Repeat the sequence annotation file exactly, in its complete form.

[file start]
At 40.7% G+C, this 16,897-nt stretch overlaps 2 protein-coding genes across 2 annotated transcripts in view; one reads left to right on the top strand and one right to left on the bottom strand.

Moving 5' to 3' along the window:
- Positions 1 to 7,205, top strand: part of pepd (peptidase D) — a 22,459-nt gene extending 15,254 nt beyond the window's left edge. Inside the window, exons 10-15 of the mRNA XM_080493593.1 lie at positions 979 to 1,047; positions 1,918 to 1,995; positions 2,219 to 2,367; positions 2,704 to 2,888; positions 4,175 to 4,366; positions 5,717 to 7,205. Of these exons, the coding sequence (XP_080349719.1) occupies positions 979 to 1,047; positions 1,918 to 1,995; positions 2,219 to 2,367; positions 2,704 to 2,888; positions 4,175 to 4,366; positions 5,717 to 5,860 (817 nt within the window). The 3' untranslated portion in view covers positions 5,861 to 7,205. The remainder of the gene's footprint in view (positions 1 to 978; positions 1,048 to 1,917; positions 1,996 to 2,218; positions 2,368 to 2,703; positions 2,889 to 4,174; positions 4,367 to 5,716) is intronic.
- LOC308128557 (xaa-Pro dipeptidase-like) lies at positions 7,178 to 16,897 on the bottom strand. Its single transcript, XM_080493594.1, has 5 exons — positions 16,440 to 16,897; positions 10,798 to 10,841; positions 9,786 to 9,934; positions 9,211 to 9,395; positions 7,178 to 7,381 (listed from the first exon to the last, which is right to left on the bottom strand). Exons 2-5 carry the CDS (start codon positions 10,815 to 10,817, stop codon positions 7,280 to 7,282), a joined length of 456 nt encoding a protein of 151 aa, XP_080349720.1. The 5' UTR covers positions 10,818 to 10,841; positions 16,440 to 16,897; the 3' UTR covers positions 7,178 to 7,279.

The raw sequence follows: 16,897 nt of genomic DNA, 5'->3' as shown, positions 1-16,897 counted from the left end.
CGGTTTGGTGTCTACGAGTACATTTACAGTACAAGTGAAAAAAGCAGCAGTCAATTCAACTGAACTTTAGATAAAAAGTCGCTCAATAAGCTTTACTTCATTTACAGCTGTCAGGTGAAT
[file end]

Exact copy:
At 40.7% G+C, this 16,897-nt stretch overlaps 2 protein-coding genes across 2 annotated transcripts in view; one reads left to right on the top strand and one right to left on the bottom strand.

Moving 5' to 3' along the window:
- Positions 1 to 7,205, top strand: part of pepd (peptidase D) — a 22,459-nt gene extending 15,254 nt beyond the window's left edge. Inside the window, exons 10-15 of the mRNA XM_080493593.1 lie at positions 979 to 1,047; positions 1,918 to 1,995; positions 2,219 to 2,367; positions 2,704 to 2,888; positions 4,175 to 4,366; positions 5,717 to 7,205. Of these exons, the coding sequence (XP_080349719.1) occupies positions 979 to 1,047; positions 1,918 to 1,995; positions 2,219 to 2,367; positions 2,704 to 2,888; positions 4,175 to 4,366; positions 5,717 to 5,860 (817 nt within the window). The 3' untranslated portion in view covers positions 5,861 to 7,205. The remainder of the gene's footprint in view (positions 1 to 978; positions 1,048 to 1,917; positions 1,996 to 2,218; positions 2,368 to 2,703; positions 2,889 to 4,174; positions 4,367 to 5,716) is intronic.
- LOC308128557 (xaa-Pro dipeptidase-like) lies at positions 7,178 to 16,897 on the bottom strand. Its single transcript, XM_080493594.1, has 5 exons — positions 16,440 to 16,897; positions 10,798 to 10,841; positions 9,786 to 9,934; positions 9,211 to 9,395; positions 7,178 to 7,381 (listed from the first exon to the last, which is right to left on the bottom strand). Exons 2-5 carry the CDS (start codon positions 10,815 to 10,817, stop codon positions 7,280 to 7,282), a joined length of 456 nt encoding a protein of 151 aa, XP_080349720.1. The 5' UTR covers positions 10,818 to 10,841; positions 16,440 to 16,897; the 3' UTR covers positions 7,178 to 7,279.

The raw sequence follows: 16,897 nt of genomic DNA, 5'->3' as shown, positions 1-16,897 counted from the left end.
CGGTTTGGTGTCTACGAGTACATTTACAGTACAAGTGAAAAAAGCAGCAGTCAATTCAACTGAACTTTAGATAAAAAGTCGCTCAATAAGCTTTACTTCATTTACAGCTGTCAGGTGAAT